The greatest gift you can give somebody is your own personal development. I used to say, “If you will take care of me, I will take care of you.” Now I say, “I will take care of me for you, if you will take care of you for me.”
After the recent election, there are a lot of Democrats and other left-leaning folks are making noise about abolishing the electoral college in favor of a nationwide popular vote. And while I tend to identify more with the Democrats, on this issue I favor keeping the electoral college.
Historically this system was put into place so that less populated states would still have influence over representation compared to the more populated ones. In the current system, every state—no matter how small—gets at least 3 electors. Given that there are 538 total electors, that means each state has at least ½% say in the outcome of any election. Switching to a popular vote would mean there is no lower limit to the influence a particular state would have. In a popular vote system—given the current population estimates for the USA and the states—a state would need to have 1.7 million or more residents to have that level of influence. There are currently 12 states (plus DC) that fall below that threshold. I can guarantee that they will not be giving up that extra influence willingly.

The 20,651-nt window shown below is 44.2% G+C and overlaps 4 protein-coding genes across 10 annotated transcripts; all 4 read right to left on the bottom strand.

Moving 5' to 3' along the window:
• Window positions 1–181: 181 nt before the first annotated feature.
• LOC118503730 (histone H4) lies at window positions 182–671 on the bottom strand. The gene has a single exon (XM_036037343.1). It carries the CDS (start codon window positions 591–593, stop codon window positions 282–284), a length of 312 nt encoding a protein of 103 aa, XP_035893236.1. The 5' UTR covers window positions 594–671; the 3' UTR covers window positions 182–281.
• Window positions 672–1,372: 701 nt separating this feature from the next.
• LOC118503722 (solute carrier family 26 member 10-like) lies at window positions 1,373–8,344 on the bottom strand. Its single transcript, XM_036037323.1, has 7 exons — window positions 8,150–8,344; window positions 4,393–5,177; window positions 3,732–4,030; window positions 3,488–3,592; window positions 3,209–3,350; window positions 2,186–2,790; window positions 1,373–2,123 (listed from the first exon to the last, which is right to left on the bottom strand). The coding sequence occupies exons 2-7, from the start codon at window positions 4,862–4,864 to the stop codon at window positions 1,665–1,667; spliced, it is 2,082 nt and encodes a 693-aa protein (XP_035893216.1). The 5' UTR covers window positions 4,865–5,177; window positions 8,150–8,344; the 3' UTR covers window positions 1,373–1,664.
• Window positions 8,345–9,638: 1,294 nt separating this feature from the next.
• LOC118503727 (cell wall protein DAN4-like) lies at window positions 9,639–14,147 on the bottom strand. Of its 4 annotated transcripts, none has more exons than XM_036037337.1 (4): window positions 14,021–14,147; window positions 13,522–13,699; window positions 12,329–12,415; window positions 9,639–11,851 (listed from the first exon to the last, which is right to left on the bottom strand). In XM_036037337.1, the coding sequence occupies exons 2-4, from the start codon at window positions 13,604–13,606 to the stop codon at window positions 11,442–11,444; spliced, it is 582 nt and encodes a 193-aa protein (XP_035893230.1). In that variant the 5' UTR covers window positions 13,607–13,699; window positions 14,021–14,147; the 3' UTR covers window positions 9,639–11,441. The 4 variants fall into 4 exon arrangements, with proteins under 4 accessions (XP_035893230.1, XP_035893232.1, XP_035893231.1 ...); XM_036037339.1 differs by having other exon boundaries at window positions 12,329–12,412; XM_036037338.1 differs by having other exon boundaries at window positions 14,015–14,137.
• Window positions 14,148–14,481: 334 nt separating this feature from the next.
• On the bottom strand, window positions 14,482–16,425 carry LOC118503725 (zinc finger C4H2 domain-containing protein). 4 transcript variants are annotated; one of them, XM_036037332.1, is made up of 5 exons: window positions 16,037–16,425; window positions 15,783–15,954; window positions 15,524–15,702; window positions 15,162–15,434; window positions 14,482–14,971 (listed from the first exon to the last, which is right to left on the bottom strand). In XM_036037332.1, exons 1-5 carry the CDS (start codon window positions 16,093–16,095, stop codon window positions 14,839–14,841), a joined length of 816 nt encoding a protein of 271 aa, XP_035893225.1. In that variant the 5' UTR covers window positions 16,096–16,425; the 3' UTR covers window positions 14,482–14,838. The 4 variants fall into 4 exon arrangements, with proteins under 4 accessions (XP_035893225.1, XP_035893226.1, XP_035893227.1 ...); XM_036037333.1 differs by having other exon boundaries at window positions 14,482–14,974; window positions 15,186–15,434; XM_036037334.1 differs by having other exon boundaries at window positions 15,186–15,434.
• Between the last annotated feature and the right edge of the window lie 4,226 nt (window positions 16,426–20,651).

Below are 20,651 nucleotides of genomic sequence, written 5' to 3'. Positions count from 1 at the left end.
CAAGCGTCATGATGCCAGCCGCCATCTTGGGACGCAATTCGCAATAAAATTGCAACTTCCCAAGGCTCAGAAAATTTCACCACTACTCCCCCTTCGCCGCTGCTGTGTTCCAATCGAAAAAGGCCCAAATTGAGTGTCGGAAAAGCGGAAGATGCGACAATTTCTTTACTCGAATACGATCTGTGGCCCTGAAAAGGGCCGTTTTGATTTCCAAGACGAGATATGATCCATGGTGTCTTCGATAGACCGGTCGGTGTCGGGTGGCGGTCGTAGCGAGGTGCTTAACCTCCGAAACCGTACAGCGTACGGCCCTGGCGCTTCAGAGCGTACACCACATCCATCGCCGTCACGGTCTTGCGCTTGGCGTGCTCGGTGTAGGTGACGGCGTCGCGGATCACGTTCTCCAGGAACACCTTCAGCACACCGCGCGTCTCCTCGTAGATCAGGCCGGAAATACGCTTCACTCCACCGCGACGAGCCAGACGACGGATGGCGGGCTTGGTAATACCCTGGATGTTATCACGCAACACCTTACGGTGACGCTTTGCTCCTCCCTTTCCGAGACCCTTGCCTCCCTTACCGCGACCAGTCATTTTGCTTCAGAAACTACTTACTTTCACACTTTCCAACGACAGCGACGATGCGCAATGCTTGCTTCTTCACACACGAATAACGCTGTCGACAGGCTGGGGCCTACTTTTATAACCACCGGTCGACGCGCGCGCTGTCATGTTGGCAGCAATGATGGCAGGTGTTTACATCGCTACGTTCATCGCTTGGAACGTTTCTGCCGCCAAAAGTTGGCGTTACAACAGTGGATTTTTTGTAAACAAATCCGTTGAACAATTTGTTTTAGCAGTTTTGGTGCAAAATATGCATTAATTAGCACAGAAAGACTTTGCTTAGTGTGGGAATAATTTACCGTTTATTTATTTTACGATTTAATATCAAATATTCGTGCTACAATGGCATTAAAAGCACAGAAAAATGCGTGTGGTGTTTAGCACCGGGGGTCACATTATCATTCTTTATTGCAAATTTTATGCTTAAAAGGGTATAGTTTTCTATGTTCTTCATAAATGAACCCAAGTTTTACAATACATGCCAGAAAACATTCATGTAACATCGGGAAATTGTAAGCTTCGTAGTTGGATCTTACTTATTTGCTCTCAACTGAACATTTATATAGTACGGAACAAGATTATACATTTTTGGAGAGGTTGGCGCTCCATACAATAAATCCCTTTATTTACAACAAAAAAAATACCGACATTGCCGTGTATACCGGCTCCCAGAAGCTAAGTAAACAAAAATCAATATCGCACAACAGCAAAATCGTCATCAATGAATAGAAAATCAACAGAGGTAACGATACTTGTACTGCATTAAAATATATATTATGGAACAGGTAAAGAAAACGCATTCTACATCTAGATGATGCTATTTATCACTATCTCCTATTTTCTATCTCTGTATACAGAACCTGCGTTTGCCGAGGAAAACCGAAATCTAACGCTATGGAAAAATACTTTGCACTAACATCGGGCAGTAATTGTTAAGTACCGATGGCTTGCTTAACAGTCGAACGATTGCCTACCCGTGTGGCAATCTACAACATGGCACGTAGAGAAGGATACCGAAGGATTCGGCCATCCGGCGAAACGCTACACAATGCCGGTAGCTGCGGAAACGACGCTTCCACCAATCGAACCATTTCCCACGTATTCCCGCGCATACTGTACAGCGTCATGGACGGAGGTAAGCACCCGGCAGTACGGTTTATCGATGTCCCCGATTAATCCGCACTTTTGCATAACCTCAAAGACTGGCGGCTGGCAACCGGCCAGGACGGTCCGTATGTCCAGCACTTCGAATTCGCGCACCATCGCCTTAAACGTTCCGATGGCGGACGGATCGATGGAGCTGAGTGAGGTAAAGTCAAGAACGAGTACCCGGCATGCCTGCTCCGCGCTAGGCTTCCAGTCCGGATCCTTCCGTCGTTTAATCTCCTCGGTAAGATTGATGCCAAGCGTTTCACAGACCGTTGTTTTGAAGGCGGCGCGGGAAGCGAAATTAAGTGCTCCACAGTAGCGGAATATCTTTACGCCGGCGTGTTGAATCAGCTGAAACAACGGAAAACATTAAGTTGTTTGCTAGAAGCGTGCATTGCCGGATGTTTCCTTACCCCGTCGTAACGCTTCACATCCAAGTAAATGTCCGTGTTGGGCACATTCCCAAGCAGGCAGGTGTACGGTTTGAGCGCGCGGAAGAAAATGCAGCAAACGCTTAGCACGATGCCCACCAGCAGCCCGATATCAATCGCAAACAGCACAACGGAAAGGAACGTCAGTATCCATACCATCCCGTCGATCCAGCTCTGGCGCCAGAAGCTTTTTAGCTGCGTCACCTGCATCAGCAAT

Since the electoral college system is part of the Constitution, it would require a Constitutional Amendment to change it. Go take a look at the requirements for that (e.g. requires ¾ of state legislatures to independently approve), and you will understand why this is unlikely to ever happen.
Nor should it. I argue that conditions still exist where the the living situations and issues of people in the less populous states are sufficiently different from those who live in the more populous states. It would be all too easy to ignore or minimize their viewpoints without some base level of electoral influence. This system forces politicians to care about those states and the issues they face. HRC's campaign essentially ignored the Midwest/Rust Belt states and that cost her the election.
One way to look at it is, rather than having a pure Democracy where one person gets one vote, and each vote is equally influential, we have a system where each geographic region (e.g. state) has a base level of influence, and then additional influence proportional to it's population. The founders built a non-linear system where influence tapers as population grows. And I think that contributes to the strength and resiliency of our nation. Otherwise, it'd be all to easy to ignore the issues in the "flyover states", disenfranchising them, and potentially leading to another Civil War. After the presidential election of 2016, I think it's safe to say it will be a lot harder to ignore the issues of those states.
So, if you want to have more influence in elections, there is an easy solution: move to Wyoming (or any of the 12 least-populated states).